Mandy Patinkin is an actor and performer.
“I saw death behind me, and life in front of me,” said Safae, a Syrian mother of two young sons, as she told me the story of her family’s escape from the Islamic State. They had fled in the night across the Syrian-Turkish border and had arrived, finally, in Greece.
Looking at her two beautiful boys, I was reminded of my own grown sons. How similar our families were; face to face, it was so easy to imagine myself in her shoes, worn as they were after her dangerous trek.
After wrapping filming for the fifth season of “Homeland” in Berlin — living in a fictional world of chaos, violence and confusion — I went to the island of Lesbos to spend time with folks from the International Rescue Committee (IRC). I joined them there to support people like Safae and her family, who have faced the realities of terrorism and war that I have only imagined on screen.
Because of treacherous winds, no boats had come to shore in the two days since we had arrived, but there was one stranded family in the refugee center. Their money and papers had been lost in the waves when they landed, and they were trying to figure out how to reach relatives in Germany. They needed 150 euros — just enough for ferry and train tickets. I felt blessed to meet Safae, her husband, Koder, and their two sons and to be able to give them the money they needed to continue their journey.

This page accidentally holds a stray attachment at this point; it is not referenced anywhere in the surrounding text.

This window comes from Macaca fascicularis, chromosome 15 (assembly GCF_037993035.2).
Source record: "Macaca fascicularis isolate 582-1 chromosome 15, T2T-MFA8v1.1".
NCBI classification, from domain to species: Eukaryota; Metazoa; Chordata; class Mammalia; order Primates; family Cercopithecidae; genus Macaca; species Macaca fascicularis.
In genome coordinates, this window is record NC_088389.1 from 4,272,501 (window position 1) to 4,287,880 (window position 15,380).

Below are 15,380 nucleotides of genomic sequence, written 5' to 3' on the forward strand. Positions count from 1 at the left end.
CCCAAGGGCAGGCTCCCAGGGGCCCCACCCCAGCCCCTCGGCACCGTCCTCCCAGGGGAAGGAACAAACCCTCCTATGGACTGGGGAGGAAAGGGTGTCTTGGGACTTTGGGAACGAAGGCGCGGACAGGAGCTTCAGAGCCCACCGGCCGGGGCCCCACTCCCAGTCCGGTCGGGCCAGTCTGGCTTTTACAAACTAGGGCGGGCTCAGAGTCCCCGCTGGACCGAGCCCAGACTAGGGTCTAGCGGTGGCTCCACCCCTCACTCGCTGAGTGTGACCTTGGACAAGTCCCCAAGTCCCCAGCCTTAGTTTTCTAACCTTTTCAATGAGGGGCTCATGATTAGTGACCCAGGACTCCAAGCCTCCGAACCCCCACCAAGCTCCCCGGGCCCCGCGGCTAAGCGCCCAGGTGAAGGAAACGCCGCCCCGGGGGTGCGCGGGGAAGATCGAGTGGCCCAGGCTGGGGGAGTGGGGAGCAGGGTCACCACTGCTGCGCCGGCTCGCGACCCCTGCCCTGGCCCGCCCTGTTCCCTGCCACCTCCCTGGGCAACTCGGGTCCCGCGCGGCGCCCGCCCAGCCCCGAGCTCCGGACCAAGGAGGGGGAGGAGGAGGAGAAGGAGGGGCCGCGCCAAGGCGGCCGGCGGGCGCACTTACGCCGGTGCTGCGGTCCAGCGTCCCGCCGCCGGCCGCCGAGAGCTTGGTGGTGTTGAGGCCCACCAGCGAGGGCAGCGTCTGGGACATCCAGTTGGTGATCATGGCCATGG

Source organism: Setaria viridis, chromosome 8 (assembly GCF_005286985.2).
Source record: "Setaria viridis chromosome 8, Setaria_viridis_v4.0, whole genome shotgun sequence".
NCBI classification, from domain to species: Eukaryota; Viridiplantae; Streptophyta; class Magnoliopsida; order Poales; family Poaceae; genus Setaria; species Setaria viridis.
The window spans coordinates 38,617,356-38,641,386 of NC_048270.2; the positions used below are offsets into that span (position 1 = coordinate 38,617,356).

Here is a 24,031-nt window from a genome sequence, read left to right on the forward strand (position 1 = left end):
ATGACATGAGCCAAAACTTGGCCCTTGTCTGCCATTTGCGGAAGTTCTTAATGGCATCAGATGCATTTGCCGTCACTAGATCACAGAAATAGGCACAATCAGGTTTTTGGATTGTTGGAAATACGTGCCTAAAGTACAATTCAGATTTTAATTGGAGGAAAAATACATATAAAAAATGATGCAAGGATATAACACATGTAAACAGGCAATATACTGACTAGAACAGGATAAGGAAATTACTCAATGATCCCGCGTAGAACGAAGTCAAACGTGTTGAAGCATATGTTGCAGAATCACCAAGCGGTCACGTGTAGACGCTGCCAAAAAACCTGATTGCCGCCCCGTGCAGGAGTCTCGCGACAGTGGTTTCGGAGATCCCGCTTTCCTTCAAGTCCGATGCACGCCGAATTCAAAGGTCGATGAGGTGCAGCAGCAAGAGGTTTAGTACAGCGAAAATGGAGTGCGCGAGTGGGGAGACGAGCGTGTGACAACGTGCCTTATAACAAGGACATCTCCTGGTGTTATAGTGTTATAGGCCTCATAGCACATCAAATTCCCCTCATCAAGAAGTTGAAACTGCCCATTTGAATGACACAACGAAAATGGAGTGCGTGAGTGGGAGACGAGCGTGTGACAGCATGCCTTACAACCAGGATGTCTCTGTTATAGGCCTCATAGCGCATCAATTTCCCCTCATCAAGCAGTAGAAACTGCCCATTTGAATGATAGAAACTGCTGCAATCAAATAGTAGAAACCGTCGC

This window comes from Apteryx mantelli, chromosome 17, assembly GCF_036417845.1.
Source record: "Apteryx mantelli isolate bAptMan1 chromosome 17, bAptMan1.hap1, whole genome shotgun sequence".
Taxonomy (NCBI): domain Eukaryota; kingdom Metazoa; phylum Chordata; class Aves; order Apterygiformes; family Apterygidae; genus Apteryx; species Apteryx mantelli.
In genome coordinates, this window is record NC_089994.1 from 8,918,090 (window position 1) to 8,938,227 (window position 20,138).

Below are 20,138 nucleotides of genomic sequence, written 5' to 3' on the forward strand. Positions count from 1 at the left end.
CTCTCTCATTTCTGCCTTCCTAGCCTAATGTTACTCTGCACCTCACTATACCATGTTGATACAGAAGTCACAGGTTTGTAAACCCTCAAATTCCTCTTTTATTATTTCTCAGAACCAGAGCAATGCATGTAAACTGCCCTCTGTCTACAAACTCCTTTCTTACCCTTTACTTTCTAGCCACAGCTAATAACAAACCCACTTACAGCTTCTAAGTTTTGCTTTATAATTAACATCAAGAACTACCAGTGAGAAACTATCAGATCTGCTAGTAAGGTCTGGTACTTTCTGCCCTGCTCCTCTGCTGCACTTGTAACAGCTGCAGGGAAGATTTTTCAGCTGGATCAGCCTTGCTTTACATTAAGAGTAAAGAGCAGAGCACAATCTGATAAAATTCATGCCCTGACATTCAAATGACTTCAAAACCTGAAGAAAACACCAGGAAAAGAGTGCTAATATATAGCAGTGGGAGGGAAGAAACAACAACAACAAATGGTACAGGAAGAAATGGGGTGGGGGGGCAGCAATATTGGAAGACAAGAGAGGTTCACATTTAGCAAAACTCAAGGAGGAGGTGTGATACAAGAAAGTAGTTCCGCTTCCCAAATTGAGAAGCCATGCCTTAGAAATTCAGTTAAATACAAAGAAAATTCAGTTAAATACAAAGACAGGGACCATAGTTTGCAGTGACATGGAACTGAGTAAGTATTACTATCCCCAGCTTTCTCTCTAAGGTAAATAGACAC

Standing with them, I did not see strangers to be feared but the faces and stories of my own family. I saw Grandpa Max, who left Poland to escape the Nazis, and Grandma Masha, who was forced from Russia during the pogroms. And now I could help this family reach the safety of Germany — a place my ancestors had fled — in search of welcoming arms.
We exchanged WhatsApp numbers and email addresses and promised to stay in touch. Before we parted, I asked, “Are you afraid?” Instantly, both parents replied, “No, we are no longer afraid of anything.”
The next morning, as we were leaving for the airport, people started shouting that a boat was landing. We ran to the beach and discovered that it was the eighth boat that had landed since sunrise. It headed straight toward us. As we grabbed the ropes to hold the boat, the people inside started leaping out toward shore.
Pour lire l'article dans son entièreté : https://www.washingtonpost.com/opinions/we-must-open-our-arms-to-refugees-rather-than-close-our-hearts/2015/12/04/5c115eb2-9951-11e5-8917-653b65c809eb_story.html